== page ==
Town Meeting: It’s Time to Ban Plastic Bags

All of the plastic manufactured since Bakelite debuted during the Depression still litters the earth. The world is choking on an invention that’s barely a century old.

Today, shoppers worldwide use 500 billion single-use plastic bags a year or a million bags a minute. A million sea birds and 100,000 marine mammals die annually from plastic entanglements and these are just the ones we find. There are about 46,000 pieces of plastic in every square mile of ocean. Fleece particles are appearing in the flesh of Atlantic fish.

In this era of urbanization and globalization many of the most serious threats to our communities often seem beyond solving at the local level. But each one of us stands at the center of a sphere of influence, with the potential to spark great change: from family, neighborhood, and town, to state, nation and beyond. Individual philosophers, artists, politicians and small but effective communities have indeed altered history – so we shouldn’t be dissuaded by our apparent size.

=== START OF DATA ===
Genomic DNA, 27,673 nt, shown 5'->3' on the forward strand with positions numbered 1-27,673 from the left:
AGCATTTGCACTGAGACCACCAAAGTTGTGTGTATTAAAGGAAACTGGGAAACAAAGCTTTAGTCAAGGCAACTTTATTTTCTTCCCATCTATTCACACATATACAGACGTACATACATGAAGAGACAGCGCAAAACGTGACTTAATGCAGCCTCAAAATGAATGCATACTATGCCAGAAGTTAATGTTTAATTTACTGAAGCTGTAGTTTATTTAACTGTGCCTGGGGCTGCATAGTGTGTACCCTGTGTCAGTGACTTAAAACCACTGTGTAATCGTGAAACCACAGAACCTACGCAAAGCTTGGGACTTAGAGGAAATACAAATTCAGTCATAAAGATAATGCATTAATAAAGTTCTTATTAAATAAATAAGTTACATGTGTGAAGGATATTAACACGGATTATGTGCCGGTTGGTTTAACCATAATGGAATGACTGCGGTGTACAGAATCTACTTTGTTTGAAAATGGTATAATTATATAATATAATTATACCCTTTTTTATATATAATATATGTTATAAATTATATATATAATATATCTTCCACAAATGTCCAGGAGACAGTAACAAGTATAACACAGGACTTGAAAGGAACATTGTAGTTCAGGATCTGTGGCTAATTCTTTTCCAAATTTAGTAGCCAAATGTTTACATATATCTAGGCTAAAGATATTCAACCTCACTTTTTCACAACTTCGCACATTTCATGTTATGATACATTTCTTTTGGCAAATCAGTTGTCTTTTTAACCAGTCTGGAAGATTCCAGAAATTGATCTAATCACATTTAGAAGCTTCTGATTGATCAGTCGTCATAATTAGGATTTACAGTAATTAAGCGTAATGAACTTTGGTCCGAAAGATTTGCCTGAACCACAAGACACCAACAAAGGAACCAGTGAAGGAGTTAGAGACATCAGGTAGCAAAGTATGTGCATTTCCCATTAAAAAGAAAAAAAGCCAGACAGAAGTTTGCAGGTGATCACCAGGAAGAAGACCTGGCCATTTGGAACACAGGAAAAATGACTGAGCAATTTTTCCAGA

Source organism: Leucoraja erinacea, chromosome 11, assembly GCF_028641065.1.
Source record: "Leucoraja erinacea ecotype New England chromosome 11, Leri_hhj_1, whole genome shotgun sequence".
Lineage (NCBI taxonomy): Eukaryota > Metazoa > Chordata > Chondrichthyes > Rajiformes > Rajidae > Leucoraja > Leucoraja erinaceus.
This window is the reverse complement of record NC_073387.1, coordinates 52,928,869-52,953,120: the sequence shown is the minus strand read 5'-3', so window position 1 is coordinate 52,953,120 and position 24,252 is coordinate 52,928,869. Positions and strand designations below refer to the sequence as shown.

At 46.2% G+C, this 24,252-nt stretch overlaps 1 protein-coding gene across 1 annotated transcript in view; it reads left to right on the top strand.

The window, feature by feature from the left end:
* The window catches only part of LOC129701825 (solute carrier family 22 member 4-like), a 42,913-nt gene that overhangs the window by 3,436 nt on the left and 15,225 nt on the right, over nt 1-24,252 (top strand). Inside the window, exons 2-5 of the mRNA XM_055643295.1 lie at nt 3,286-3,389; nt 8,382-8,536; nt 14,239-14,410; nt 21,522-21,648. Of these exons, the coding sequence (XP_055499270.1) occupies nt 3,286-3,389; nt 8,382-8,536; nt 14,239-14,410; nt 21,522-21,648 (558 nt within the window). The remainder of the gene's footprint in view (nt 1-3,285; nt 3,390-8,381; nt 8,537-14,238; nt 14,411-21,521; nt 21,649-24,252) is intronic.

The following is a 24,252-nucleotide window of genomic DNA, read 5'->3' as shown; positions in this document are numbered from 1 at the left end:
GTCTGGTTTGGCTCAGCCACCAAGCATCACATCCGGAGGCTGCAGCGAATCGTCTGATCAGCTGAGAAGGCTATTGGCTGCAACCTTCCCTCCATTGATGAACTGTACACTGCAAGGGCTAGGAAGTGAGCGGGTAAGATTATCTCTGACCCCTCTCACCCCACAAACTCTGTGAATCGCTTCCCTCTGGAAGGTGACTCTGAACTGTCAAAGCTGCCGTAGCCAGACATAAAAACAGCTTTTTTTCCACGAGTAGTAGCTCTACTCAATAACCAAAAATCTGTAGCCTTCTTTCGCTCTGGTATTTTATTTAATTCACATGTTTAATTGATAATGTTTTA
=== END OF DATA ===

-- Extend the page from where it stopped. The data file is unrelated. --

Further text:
In fact, Vermont has led in many areas. Respect for our environment began appearing in legislation with Act 250 almost 50 years ago. But we’re just catching up in others.

Just one short month from now, neighbors will again assemble to discuss and decide on budgets and issues facing their towns at Town Meeting. And one item being debated in some towns will be the banning of plastic bags from retail distribution.

There will be dissent from the VT Retail Grocers’ Association and soft drink distributors will keep running ads about how much they care about closed-loop recycling but in this case, local action seems both necessary and justified.

Paper bags are recyclable. Anyone can get a free cloth or net shopping bag. And church and youth groups have been making effective shopping bags from old tee shirts.

It seems clear to me that for the sake of our oceans, our future, and our kids’ future, we must ban plastic bags and make all food containers recyclable.

Besides, it’s both heavily ironic and ethically contradictory for anyone to carry organic fruit and vegetables home from the grocery store in multiple plastic bags.

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